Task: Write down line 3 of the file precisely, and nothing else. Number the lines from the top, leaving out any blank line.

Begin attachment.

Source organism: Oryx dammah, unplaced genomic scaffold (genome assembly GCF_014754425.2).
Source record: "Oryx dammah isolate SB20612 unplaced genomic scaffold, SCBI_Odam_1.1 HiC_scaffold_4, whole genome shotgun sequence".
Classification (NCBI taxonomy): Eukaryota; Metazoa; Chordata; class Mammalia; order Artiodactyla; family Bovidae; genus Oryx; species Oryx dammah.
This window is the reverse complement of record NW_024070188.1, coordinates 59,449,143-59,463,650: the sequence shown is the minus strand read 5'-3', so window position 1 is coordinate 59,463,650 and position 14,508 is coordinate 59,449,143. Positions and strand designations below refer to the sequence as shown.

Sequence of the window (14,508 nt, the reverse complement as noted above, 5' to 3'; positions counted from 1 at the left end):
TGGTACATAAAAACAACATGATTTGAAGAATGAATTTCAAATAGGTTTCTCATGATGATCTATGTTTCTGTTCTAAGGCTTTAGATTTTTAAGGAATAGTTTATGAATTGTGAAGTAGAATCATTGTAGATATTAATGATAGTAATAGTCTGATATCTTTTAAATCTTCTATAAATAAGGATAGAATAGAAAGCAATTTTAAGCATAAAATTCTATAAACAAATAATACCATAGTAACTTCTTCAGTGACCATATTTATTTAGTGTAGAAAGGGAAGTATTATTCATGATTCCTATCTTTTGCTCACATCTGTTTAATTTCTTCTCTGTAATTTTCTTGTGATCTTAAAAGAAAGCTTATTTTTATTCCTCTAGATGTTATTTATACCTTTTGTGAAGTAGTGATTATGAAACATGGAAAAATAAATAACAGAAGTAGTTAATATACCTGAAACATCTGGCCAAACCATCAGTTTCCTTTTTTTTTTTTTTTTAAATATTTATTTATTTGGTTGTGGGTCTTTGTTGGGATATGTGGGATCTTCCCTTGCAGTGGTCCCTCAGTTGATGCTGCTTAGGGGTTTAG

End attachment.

Classification (NCBI taxonomy): Eukaryota; Metazoa; Chordata; class Mammalia; order Artiodactyla; family Bovidae; genus Oryx; species Oryx dammah.